|Kyle photographing the Little Union River's first set of waterfalls|
The Little Union was quite flat near the fork and even had a sandy bottom in some places, but as we walked upstream, the banks began to climb above us again. Soon we could hear the rush of a distant waterfall, the first that we'd seen since before the bridge. Around a small bend in the river, a fantastic view opened up before us: A deep, shaded, tree-lined gorge in the river with three beautiful waterfalls line up, one after another.
Thus began the most spectacular set of waterfalls of the whole day. The "Little" Union river quickly showed us that it could hold its own against its big brother.
We spent another half hour at these waterfalls, hopping across rocks, edging along rocky ledges, walking across fallen trees in order to get just the right angle. These waterfalls were much more, well, waterfalls than the previous ones. The falls had some actual drops, not just slides, and they came quickly -- one right above the other.
The deep gorge closed in around us, shading the stream and leaving almost no space to walk next to the river -- we had to climb the banks right next to the waterfalls. At one point, the north bank lowered to an easy climb. Scrambling up the bank, we saw a cabin rising above us. Unlike most Porkies rental cabins, this one looked like it had multiple rooms, a covered porch, and a second level -- or at least a loft. A few large piles of split wood sat outside, covered with tarps. Several smaller outbuildings sat around the flat area above the river, with another large hillside rising behind them. This was the Porcupine Mountains Artist in Residence cabin, part of a program run by the Friends of the Porkies. The cabin honored a legendary local photographer, Dan Urbanski, who had lived in nearby Silver City, but lived, breathed, and (beautifully photographed) the Porkies better than I could ever hope to.
We wandered around the cabin briefly, but weren't sure whether an artist might, in fact, be in residence. Continuing back up the river, we encountered another series of gorgeous waterfalls. These ultimately culminated in a long narrow flume that the water rushed through, a beautiful capstone to this first series of waterfalls on the Little Union.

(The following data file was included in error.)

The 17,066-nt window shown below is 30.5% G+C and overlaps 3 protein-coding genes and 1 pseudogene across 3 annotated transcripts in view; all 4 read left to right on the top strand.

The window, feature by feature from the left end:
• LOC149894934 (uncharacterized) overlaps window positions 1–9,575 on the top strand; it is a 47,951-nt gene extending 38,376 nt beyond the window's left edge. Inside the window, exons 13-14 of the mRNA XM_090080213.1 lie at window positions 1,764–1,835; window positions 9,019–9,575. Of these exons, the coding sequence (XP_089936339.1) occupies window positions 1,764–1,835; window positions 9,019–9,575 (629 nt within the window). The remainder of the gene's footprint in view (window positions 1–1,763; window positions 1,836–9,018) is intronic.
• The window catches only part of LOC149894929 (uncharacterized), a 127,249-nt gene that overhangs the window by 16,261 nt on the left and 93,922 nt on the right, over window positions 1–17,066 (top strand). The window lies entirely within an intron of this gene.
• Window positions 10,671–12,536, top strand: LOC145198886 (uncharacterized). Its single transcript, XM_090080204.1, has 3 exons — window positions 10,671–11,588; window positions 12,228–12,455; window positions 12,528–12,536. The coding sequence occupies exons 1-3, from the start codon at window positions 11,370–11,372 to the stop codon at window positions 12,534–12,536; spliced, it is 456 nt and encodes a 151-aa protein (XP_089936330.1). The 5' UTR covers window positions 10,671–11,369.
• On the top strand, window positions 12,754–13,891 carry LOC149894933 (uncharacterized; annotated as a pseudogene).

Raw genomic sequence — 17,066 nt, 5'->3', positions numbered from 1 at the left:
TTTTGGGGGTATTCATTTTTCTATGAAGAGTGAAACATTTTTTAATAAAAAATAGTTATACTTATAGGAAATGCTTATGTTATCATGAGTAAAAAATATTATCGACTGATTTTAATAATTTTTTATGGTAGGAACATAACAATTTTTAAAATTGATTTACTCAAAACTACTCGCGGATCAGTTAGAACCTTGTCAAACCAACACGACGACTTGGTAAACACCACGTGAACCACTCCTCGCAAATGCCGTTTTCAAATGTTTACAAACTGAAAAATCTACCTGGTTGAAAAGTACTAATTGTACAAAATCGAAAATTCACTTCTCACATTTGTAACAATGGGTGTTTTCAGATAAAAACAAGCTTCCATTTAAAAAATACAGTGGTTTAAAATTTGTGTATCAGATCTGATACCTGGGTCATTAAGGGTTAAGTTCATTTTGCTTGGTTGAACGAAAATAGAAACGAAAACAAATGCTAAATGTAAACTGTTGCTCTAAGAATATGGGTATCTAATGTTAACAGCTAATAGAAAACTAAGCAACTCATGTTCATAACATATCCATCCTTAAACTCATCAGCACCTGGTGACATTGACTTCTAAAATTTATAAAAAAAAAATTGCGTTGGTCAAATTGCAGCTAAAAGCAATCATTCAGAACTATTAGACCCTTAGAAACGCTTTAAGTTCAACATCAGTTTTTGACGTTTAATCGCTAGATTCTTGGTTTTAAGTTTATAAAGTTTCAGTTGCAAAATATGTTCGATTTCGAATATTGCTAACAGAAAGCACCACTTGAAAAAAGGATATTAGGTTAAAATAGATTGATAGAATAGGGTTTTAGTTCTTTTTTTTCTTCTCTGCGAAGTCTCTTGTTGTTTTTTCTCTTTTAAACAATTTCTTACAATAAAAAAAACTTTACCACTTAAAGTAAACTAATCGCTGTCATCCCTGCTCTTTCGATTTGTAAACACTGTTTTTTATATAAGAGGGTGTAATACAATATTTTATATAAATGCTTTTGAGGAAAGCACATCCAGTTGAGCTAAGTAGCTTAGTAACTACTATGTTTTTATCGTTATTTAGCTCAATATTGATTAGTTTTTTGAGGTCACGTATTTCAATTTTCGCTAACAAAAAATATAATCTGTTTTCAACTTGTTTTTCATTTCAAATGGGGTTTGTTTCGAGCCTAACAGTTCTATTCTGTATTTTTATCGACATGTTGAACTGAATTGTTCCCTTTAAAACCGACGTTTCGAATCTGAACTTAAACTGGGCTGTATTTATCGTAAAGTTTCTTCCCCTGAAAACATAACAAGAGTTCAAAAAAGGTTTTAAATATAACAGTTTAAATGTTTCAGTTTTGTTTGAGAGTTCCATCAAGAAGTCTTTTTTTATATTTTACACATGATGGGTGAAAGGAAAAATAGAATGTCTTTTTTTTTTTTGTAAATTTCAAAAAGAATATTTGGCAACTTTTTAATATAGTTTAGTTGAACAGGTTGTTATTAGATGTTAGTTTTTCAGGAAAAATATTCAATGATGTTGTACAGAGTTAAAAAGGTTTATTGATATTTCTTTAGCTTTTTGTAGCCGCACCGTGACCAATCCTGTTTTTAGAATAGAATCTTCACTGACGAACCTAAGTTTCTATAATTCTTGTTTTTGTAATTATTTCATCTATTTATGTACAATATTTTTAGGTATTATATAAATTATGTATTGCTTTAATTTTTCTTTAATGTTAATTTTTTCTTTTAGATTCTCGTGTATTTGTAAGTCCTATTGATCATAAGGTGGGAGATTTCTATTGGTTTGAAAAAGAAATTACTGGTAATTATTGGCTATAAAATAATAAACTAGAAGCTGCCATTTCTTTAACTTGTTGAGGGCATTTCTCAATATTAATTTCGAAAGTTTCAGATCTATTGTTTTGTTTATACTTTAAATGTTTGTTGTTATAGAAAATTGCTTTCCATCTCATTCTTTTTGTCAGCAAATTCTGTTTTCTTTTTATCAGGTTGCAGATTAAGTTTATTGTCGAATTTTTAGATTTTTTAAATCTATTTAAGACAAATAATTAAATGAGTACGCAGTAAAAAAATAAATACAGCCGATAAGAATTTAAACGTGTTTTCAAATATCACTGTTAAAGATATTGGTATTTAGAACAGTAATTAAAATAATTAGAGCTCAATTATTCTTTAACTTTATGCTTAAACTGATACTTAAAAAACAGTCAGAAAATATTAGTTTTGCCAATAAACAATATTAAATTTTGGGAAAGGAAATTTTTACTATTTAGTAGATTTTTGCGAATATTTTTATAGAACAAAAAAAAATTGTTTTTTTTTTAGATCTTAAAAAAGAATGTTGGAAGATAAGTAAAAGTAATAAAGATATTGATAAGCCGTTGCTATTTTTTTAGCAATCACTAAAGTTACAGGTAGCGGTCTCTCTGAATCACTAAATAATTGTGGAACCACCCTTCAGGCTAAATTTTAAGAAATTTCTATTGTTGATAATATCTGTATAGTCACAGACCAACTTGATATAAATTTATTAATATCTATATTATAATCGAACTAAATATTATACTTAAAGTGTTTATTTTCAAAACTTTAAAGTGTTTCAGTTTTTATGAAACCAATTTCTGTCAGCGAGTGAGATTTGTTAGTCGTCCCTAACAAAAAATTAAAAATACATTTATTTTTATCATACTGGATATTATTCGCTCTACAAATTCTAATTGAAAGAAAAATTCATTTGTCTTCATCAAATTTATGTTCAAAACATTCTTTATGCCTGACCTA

|The long slide above the Hall of Waterfalls|
Above the waterfall, the gorge grew even deeper. We quickly reconnected with the Union Mine Trail, which had taken a shorter route that avoided the best waterfalls. A long rail fence kept us away from the edge of the extremely deep gorge, and another fence kept us from falling into a very old and very vertical mine shaft. As we continued climbing above the river, there were places where we could barely see the river rushing below.
Finally, the river turned a sharp corner, and the last waterfall was in front of us: An enormous slide that must have been at least 75 feet tall. The water reaching the bottom made a sudden right turn to rush down the deep gorge. We spent a while attempting to photograph the slide, but it was basically impossible -- a beautiful sight in person, but far beyond our abilities to make it show up in a photograph.
The trail quickly climbed up to the road, crossed it, and made a short detour into new growth forest before ending at the parking lot again. Our grand total distance was about 2 miles over 5 hours. Slow, but worth it.
2:30 pm, Government Peak trailhead: We weren't ready to quit yet -- not with so much daylight remaining! We agreed to use the remainder of our afternoon in pursuit of one more waterfall: Trap Falls, on the upper reaches of the Big Carp river. To find it, we traveled back past the yurt and up towards Lake of the Clouds, stopping at the Government Peak trailhead.